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History of the Decline and Fall of the Roman Empir

Footnote 92 Bibliothecae comptos ebore ac vitro parietes


persons. For the benefit of

his Latin readers, his genius submitted to teach the first elements of the arts and sciences of Greece. The geometry of Euclid, the music of Pythagoras, the arithmetic of Nicomachus, the mechanics of Archimedes, the astronomy of Ptolemy, the theology of Plato, and the logic of Aristotle, with the commentary of Porphyry, were translated and illustrated by the indefatigable pen of the Roman senator. And he alone was esteemed capable of describing the wonders of art, a sun-dial, a water-clock, or a sphere which represented the motions of the planets. From these abstruse speculations, Boethius stooped, or, to speak more truly, he rose to the social duties of public and private life: the indigent were relieved by his liberality; and his eloquence, which flattery might compare to the voice of Demosthenes or Cicero, was uniformly exerted in the cause of innocence and humanity. Such conspicuous merit was felt and rewarded by a discerning prince: the dignity of Boethius was adorned with the titles of consul and patrician, and his talents were usefully employed in the important station of master of the offices. Notwithstanding the equal claims of the East and West, his two sons were created, in their tender youth, the consuls of the same year. [93] On the memorable day of their inauguration, they proceeded in solemn pomp from their palace to the forum amidst the applause of the senate and people; and their joyful father, the true consul of Rome, after pronouncing an oration in the praise
of his royal benefactor, distributed a triumphal largess in the games of the circus. Prosperous in his fame and fortunes, in his public honors and private alliances, in the cultivation of science and the consciousness of virtue, Boethius might have been styled happy, if that precarious epithet could be safely applied before the last term of the life of man.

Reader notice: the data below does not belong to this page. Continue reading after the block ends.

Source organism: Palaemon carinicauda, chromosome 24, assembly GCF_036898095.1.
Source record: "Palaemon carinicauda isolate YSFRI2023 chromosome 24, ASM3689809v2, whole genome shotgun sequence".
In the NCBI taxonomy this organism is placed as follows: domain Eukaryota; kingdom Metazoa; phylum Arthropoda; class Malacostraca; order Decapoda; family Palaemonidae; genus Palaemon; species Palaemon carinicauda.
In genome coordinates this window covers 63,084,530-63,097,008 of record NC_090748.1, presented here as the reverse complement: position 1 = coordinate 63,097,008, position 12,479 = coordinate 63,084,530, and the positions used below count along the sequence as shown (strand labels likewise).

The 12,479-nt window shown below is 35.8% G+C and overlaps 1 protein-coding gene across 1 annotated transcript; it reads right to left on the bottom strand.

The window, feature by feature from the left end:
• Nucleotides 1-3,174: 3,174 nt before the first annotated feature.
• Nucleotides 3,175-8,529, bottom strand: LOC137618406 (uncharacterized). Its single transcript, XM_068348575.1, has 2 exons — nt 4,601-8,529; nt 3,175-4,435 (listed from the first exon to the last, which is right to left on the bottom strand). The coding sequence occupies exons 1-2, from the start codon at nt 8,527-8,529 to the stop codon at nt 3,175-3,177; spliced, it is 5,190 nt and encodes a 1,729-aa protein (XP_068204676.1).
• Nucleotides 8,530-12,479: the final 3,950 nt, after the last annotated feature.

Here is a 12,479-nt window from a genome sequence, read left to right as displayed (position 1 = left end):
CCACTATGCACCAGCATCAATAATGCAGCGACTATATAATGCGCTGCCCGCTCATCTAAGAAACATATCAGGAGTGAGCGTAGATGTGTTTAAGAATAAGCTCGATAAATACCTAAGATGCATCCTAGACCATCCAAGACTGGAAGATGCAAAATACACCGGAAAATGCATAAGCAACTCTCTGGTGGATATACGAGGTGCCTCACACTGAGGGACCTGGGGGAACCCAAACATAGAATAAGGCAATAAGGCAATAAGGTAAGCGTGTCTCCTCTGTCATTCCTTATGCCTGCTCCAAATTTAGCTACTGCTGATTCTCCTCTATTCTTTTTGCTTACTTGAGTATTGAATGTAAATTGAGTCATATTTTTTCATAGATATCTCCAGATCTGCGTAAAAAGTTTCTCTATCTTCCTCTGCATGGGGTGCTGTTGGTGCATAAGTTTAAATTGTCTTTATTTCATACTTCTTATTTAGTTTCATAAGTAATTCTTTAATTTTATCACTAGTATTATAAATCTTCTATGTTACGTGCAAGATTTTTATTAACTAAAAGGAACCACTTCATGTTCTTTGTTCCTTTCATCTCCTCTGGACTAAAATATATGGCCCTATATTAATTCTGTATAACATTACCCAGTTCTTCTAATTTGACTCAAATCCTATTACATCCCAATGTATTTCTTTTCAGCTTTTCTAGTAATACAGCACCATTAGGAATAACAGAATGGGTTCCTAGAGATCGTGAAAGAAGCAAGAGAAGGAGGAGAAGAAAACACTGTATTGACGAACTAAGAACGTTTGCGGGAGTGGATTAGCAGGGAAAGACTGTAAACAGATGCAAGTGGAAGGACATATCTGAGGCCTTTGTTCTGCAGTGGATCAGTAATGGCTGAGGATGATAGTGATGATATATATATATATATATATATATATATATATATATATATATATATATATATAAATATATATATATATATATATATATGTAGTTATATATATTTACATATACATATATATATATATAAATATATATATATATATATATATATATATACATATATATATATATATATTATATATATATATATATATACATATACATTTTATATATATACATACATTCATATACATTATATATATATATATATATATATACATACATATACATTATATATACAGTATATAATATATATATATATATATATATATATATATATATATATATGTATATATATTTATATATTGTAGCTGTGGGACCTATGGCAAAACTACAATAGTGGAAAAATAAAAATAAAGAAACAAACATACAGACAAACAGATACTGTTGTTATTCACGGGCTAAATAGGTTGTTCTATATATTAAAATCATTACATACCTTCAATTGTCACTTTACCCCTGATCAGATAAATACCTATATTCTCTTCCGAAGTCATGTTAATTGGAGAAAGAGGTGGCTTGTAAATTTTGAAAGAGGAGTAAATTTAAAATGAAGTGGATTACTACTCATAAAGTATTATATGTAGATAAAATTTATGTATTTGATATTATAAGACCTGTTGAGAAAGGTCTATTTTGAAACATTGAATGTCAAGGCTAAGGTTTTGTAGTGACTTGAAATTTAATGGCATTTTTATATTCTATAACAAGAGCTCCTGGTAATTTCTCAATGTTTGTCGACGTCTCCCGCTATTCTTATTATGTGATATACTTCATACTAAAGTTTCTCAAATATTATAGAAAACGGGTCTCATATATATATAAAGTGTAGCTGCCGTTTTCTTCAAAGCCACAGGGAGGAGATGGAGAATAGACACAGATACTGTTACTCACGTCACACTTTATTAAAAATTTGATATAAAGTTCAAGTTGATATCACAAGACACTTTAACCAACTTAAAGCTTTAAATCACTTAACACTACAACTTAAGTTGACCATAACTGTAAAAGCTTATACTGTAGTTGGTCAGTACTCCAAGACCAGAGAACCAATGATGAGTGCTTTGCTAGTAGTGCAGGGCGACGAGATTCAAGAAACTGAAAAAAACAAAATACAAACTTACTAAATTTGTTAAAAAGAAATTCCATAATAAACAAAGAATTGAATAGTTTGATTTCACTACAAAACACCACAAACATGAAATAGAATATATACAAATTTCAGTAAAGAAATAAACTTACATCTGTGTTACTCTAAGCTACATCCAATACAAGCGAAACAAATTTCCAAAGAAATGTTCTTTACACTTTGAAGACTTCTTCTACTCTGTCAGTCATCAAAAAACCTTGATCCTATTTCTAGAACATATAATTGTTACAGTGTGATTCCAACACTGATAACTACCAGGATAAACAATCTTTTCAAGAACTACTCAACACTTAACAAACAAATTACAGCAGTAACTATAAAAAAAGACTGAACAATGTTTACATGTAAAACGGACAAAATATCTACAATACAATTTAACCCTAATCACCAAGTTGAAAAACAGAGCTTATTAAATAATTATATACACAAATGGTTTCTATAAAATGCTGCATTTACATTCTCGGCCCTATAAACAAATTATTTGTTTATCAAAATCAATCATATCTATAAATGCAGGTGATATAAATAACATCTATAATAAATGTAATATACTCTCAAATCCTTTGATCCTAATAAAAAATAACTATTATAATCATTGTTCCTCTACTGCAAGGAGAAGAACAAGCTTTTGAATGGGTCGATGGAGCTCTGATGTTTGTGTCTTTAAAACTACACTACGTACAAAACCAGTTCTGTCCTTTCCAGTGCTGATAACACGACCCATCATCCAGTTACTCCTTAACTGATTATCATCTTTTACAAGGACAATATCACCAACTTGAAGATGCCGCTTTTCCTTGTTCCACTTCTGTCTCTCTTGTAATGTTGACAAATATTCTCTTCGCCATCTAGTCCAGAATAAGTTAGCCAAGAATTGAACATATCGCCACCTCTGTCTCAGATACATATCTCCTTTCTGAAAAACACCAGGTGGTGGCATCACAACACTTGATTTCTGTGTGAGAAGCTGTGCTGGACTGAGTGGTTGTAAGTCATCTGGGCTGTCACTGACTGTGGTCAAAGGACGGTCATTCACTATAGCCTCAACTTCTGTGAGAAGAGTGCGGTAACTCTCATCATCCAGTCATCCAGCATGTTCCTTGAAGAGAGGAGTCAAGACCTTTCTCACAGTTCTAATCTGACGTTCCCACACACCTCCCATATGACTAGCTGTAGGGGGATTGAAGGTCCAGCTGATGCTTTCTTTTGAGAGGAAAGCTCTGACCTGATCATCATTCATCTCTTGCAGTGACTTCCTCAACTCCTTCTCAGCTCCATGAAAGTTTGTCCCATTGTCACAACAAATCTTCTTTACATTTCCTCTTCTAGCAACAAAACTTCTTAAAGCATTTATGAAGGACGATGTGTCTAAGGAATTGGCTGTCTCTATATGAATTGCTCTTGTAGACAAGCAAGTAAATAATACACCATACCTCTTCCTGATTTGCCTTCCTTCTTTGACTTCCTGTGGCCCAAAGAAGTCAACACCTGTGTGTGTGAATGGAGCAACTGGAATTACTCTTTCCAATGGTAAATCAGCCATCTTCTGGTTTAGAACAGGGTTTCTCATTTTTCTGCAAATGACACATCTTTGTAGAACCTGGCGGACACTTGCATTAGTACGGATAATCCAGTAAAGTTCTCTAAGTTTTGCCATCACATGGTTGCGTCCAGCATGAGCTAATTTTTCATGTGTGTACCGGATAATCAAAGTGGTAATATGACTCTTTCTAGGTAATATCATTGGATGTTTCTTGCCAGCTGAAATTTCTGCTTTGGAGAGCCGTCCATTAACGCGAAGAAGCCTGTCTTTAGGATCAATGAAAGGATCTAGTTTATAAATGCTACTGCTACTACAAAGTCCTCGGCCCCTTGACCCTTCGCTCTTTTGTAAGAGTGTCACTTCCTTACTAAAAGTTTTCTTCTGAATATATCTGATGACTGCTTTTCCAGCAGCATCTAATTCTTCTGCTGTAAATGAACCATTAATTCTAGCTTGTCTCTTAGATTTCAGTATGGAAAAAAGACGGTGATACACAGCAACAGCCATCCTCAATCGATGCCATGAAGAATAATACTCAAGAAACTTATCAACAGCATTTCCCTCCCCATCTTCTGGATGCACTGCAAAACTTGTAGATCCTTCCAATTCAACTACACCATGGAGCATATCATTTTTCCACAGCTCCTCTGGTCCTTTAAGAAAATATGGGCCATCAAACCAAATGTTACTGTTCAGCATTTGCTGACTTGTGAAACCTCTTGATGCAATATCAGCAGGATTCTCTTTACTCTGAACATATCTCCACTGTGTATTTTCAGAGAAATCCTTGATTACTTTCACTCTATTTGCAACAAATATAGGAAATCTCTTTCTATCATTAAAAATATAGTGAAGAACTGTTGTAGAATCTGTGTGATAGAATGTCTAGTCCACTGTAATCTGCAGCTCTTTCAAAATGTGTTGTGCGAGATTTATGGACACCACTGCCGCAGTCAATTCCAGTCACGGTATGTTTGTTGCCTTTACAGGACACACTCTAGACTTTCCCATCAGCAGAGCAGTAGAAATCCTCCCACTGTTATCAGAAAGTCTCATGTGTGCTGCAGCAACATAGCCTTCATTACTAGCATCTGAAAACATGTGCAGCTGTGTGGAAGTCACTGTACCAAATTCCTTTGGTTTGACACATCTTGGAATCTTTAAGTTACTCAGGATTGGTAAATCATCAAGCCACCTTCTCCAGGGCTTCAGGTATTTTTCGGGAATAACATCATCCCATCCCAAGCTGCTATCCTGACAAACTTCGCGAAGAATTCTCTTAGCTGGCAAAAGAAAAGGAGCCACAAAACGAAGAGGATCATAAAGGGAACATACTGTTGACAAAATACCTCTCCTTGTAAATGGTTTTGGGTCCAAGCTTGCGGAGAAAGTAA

[Footnote 89: Le Clerc has composed a critical and philosophical life of Anicius Manlius Severinus Boetius, (Bibliot. Choisie, tom. xvi. p. 168--275;) and both Tiraboschi (tom. iii.) and Fabricius (Bibliot Latin.) may be usefully consulted. The date of his birth may be placed about the year 470, and his death in 524, in a premature old age, (Consol. Phil. Metrica. i. p. 5.)]

[Footnote 90: For the age and value of this Ms., now in the Medicean library at Florence, see the Cenotaphia Pisana (p. 430-447) of Cardinal Noris.]

[Footnote 91: The Athenian studies of Boethius are doubtful, (Baronius, A.D. 510, No. 3, from a spurious tract, De Disciplina Scholarum,) and the term of eighteen years is doubtless too long: but the simple fact of a visit to Athens is justified by much internal evidence, (Brucker, Hist. Crit. Philosoph. tom. iii. p. 524--527,) and by an expression (though vague and ambiguous) of his friend Cassiodorus, (Var. i. 45,) "longe positas Athenas intrioisti."]

[Footnote 92: Bibliothecae comptos ebore ac vitro * parietes, &c., (Consol. Phil. l. i. pros. v. p. 74.) The Epistles of Ennodius (vi. 6, vii. 13, viii. 1 31, 37, 40) and Cassiodorus (Var. i. 39, iv. 6, ix. 21) afford many proofs of the high reputation which he enjoyed in his own times. It is true, that the bishop of Pavia wanted to purchase of him an old house at Milan, and praise might be tendered and accepted in part of payment. * Note: Gibbon translated vitro, marble; under the impression, no doubt that glass was unknown.--M.]

[Footnote 93: Pagi, Muratori, &c., are agreed that Boethius himself was consul in the year 510, his two sons in 522, and in 487, perhaps, his father. A desire of ascribing the last of these consulships to the philosopher had perplexed the chronology of his life. In his honors, alliances, children, he celebrates his own felicity--his past felicity, (p. 109 110)]


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